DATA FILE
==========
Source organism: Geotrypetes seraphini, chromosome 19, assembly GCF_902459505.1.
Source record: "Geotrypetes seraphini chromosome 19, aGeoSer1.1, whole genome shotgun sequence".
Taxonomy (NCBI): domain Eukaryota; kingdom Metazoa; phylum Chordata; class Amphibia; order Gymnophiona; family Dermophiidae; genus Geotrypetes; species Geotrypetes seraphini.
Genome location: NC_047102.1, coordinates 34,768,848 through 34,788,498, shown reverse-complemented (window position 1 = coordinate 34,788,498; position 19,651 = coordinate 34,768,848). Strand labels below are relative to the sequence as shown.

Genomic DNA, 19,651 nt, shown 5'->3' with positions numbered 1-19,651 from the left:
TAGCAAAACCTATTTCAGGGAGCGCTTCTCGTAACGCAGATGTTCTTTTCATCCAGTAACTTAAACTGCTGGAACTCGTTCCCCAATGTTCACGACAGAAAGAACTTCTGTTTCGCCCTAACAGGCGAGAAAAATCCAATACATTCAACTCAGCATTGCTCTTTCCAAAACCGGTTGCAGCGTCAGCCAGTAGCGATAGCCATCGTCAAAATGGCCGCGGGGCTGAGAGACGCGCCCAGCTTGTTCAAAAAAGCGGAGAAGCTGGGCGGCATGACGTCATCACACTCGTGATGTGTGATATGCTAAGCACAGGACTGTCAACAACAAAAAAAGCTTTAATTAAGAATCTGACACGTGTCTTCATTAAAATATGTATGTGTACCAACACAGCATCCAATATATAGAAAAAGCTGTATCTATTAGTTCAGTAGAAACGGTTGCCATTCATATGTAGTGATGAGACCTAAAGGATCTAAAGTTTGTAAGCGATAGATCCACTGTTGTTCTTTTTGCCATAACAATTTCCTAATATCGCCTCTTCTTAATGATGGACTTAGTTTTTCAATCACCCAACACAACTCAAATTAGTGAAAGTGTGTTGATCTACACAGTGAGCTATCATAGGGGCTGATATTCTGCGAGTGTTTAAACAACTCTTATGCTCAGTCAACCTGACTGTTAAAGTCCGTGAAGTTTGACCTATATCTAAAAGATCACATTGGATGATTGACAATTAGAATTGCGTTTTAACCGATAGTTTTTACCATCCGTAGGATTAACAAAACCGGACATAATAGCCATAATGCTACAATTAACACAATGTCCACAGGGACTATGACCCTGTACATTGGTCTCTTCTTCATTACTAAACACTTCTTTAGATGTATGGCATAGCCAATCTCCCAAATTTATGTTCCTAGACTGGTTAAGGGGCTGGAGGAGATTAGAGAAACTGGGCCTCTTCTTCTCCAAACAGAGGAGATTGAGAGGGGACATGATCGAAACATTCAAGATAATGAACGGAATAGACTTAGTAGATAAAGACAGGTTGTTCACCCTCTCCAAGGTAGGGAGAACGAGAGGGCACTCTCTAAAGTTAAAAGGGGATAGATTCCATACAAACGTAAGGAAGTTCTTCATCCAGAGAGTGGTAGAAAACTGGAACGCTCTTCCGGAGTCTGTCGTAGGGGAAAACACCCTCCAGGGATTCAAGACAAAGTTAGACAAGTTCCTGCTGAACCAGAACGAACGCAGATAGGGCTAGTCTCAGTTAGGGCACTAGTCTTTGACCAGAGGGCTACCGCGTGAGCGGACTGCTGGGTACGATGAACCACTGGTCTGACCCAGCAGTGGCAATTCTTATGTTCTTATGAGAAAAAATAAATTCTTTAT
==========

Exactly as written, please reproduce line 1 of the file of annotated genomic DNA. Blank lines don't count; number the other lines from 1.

Source organism: Geotrypetes seraphini, chromosome 19, assembly GCF_902459505.1.